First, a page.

Although the Texas-born racehorse was never able to win the Kentucky Derby or the Preakness Stakes, his speed and performance on the track made him a champion in his own right. Known as “The Horse of the Year” in 1968, Dr.
Fager continued to make headlines throughout his career, eventually being inducted into the Horse Racing Hall of Fame in 1979. His innate talent and winning record make Dr. Fager one of the most iconic horses in equestrian history.
Why was Secretariat euthanized?
Secretariat was euthanized on October 4, 1989 at age 19 due to laminitis, an incurable hoof disease. Laminitis is an inflammation of the sensitive laminae (or innermost layer) of the hoof, and can cause a great deal of pain and reduce an affected horse’s quality of life substantially.
Secretariat’s diagnosis was determined after X-rays and examinations revealed that he was unable to bear any weight on his affected laminae and a serious abscess in his hoof had created a wound that could not heal.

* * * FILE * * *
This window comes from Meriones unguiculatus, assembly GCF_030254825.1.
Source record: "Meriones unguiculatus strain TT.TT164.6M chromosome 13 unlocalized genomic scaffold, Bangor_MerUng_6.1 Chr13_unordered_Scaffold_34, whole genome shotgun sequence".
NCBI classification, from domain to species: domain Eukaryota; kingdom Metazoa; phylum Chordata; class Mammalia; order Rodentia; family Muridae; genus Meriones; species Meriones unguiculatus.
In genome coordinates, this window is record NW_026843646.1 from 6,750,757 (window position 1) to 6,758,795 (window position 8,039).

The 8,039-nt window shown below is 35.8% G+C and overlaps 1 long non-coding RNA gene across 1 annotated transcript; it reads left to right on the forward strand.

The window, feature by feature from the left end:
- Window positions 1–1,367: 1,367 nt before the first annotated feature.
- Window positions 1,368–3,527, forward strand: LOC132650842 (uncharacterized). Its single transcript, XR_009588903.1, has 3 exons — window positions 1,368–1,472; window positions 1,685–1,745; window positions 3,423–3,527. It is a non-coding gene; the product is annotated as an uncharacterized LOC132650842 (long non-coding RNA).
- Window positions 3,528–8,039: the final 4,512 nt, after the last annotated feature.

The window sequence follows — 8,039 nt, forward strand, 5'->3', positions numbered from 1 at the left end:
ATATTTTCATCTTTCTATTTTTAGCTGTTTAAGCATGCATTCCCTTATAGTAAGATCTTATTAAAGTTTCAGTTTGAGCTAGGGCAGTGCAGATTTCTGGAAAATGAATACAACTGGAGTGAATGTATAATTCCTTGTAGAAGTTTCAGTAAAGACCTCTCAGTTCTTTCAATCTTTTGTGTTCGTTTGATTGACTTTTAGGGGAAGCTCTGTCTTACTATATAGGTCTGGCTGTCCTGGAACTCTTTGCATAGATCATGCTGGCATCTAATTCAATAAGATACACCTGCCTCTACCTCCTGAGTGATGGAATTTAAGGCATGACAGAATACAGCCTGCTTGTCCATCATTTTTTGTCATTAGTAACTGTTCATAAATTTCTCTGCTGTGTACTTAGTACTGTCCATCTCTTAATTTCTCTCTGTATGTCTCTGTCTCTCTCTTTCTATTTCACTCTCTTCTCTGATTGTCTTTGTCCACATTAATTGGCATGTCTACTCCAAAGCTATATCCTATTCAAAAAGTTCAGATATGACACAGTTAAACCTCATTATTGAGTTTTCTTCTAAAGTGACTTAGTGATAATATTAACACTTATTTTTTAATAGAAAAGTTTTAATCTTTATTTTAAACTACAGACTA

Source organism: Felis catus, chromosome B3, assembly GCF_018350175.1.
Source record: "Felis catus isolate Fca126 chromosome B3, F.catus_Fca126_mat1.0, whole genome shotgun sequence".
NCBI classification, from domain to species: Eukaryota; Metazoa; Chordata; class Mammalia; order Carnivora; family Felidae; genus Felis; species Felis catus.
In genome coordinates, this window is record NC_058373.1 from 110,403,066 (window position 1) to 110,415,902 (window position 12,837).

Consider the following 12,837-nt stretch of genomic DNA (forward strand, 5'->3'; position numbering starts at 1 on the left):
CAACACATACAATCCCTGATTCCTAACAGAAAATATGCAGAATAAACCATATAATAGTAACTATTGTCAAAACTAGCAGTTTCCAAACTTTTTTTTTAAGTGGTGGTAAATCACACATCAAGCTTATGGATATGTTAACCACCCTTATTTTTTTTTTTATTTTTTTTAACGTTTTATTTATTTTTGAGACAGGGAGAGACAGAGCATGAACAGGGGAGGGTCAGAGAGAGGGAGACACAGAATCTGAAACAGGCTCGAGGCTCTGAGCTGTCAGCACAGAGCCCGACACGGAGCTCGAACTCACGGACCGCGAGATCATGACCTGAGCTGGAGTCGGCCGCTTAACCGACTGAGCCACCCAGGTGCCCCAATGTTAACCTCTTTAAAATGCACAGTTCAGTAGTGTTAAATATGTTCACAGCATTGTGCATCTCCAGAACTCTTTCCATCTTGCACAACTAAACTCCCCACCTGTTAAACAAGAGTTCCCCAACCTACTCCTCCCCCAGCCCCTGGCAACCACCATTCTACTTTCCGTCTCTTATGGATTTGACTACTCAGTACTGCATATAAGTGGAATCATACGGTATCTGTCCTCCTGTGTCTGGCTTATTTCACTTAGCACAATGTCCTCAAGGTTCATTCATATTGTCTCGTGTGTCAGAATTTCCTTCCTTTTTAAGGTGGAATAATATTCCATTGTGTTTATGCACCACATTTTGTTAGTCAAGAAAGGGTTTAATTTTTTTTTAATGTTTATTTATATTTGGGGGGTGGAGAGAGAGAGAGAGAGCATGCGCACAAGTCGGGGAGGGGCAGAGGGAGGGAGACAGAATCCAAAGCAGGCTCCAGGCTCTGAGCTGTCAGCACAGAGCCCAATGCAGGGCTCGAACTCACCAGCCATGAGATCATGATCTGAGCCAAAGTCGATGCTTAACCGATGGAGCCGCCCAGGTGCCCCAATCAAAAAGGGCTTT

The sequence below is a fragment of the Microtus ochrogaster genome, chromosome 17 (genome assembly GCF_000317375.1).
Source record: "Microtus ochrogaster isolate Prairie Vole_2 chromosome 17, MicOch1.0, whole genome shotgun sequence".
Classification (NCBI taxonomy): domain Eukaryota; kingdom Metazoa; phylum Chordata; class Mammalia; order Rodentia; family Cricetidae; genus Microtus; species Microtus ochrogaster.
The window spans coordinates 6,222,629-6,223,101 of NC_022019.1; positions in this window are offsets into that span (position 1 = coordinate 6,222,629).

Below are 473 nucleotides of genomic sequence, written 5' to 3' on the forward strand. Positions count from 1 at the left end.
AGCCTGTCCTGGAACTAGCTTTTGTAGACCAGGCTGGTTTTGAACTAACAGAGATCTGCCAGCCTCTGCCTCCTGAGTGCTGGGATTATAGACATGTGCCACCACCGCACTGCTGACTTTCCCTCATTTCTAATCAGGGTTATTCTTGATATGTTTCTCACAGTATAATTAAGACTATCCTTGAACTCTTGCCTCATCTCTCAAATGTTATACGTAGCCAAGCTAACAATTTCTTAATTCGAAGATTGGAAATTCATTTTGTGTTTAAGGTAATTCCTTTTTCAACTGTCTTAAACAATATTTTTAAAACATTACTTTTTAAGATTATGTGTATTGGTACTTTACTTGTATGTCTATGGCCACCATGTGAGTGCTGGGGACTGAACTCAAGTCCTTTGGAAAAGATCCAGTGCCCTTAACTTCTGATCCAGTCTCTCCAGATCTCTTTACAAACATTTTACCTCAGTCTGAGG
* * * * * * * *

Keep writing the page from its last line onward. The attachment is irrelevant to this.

The horse’s owners, Penny Chenery and her family, took the heart-wrenching decision to put Secretariat to sleep, as they wanted him to live with dignity and without suffering rather than enduring debilitating pain.
After his death, Secretariat was cremated and his ashes were scattered at Claiborne Farm, where he spent much of his life before becoming a Triple Crown Champion. His reputation as one of the greatest thoroughbred racehorses of all time has been lasting and will continue to be remembered by generations to come.
How much bigger was Secretariat’s heart than other horses?